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This week, to start the show, Eric is joined by Fr. Robert Sirico, Acton’s co-founder and president emeritus, who just returned from a quasi-secret trip to Hong Kong, where he attended a day of Jimmy Lai’s National Security Law trial. What did he see in Hong Kong and at the trial? How has the “feel” of Hong Kong changed since he last visited? Then Eric is joined by Dan Hugger and Dylan Pahman for a discussion of how universities are reappraising standardized tests like the SAT and ACT. What have we learned since some schools dropped these tests as admissions criteria during COVID and after years of a campaign to reduce their use because of their “inherent bias”? Next, SCOTUS will decide the constitutionality of the right of cities to ban homeless encampments. Aside from the legal questions, is allowing homeless camps advisable in regard to public health and safety? How should we approach the issue of homelessness? And finally, President Joe Biden spoke in the pulpit of South Carolina’s Mother Emanuel AME Church in what was widely regarded as a campaign speech. How should we think about politics from the pulpit?

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This week, Eric, Anthony Bradley (making his maiden voyage on the podcast), and Emily discuss the resignation of Harvard University president Claudine Gay. How significant a story is this? Does it matter only for elites, or do the downstream effects impact more of America? Does it matter that the people who uncovered her plagiarism had their own political motivations? Did race play any role in this story, with Gay having been the first black woman president of Harvard? Next, the panel reflects on the passing of Supreme Court justice Sandra Day O’Connor in early December. Beyond being the first woman on the Court, what will she be remembered for? And finally, what are Eric, Anthony, and Emily hopeful for in 2024?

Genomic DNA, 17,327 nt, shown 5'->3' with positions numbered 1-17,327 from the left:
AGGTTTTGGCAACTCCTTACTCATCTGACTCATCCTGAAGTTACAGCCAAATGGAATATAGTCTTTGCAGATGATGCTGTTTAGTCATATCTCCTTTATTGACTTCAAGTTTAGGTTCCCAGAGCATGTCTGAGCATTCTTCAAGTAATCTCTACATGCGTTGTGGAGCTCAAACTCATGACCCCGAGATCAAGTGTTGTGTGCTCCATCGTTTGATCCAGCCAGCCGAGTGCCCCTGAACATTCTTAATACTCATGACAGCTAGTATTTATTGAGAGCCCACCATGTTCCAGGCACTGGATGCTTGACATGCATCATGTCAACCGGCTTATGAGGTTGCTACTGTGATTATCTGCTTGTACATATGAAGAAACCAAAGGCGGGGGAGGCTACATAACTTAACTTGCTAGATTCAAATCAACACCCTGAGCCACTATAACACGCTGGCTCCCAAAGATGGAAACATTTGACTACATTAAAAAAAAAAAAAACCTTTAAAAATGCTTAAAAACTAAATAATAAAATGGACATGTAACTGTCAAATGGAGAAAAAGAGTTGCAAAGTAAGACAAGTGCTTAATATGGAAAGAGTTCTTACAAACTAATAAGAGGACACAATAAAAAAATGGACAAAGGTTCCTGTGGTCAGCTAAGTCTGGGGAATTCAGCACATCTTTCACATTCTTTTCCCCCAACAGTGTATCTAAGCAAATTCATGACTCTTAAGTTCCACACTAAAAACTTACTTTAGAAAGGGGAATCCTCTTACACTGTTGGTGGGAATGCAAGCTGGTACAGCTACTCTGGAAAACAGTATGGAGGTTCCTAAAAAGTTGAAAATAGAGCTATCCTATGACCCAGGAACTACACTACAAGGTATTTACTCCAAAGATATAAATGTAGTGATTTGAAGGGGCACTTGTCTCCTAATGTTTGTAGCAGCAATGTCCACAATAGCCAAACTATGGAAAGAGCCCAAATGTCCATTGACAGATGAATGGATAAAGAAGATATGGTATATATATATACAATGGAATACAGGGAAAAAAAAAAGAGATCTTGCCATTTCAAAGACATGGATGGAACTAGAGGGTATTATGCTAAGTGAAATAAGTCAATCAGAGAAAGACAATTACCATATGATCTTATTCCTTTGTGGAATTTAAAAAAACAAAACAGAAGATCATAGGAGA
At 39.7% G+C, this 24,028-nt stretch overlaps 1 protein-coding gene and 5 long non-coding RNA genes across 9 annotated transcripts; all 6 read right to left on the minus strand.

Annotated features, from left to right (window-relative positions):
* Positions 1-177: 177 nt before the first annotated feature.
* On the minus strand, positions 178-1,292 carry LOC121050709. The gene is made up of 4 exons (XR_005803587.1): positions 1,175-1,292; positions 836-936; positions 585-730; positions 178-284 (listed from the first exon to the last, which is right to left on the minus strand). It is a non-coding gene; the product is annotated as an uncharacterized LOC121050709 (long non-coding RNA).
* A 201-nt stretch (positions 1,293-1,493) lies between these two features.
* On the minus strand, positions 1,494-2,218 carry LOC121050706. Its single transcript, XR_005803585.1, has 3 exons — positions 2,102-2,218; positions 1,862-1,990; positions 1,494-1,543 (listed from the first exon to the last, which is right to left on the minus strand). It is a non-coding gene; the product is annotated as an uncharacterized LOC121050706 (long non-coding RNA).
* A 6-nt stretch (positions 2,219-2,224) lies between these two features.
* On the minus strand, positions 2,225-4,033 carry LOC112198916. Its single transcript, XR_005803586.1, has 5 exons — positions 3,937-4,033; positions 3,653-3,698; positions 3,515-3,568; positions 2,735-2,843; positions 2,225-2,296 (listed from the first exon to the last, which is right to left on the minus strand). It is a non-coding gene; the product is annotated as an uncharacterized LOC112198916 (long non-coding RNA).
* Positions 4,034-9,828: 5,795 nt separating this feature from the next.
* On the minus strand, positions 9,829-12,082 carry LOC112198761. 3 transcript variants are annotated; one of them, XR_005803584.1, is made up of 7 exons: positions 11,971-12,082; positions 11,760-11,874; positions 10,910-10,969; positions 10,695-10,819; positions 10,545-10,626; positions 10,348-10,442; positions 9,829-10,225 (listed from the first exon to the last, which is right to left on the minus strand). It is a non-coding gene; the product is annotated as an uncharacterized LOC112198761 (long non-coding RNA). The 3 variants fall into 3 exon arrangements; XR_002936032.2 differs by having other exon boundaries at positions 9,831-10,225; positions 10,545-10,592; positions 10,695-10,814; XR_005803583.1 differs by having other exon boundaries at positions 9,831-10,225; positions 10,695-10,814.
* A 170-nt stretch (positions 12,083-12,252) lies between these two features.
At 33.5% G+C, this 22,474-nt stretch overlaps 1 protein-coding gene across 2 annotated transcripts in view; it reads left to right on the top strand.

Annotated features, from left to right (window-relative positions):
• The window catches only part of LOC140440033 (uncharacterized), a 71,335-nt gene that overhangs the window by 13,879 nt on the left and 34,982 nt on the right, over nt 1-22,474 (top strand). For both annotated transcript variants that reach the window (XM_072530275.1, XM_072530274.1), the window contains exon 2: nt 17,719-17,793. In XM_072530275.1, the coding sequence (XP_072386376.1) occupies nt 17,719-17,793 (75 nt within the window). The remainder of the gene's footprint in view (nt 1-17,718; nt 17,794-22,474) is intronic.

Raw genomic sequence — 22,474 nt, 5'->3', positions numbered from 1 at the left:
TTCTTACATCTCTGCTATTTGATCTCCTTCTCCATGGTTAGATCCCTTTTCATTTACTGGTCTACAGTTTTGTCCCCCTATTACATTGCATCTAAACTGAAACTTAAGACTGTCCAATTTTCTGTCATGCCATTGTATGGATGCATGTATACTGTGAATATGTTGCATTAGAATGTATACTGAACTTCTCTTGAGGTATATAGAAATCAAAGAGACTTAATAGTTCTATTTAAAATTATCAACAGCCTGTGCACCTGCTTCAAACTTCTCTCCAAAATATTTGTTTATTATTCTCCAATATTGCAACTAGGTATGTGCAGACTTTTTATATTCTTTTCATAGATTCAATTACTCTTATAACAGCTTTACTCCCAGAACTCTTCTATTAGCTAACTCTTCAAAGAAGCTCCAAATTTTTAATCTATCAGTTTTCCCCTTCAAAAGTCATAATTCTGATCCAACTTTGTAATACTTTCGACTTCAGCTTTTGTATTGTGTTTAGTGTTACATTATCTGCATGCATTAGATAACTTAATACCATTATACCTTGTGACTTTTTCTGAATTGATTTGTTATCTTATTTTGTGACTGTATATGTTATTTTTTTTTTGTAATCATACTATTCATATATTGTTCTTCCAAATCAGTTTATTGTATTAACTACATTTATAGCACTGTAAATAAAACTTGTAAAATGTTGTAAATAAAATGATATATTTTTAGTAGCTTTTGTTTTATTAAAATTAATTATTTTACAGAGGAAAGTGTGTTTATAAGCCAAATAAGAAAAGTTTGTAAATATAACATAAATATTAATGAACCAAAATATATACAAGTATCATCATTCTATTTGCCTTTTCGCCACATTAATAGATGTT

Harvard President Resigns After Mounting Plagiarism Accusations | New York Times

This week, Eric, Anthony Bradley (making his maiden voyage on the podcast), and Emily discuss the resignation of Harvard University president Claudine Gay. How significant a story is this? Does it matter only for elites, or do the downstream effects impact more of America? Does it matter that the people who uncovered her plagiarism had their own political motivations? Did race play any role in this story, with Gay having been the first black woman president of Harvard? Next, the panel reflects on the passing of Supreme Court justice Sandra Day O’Connor in early December. Beyond being the first woman on the Court, what will she be remembered for? And finally, what are Eric, Anthony, and Emily hopeful for in 2024?

Harvard President Resigns After Mounting Plagiarism Accusations | New York Times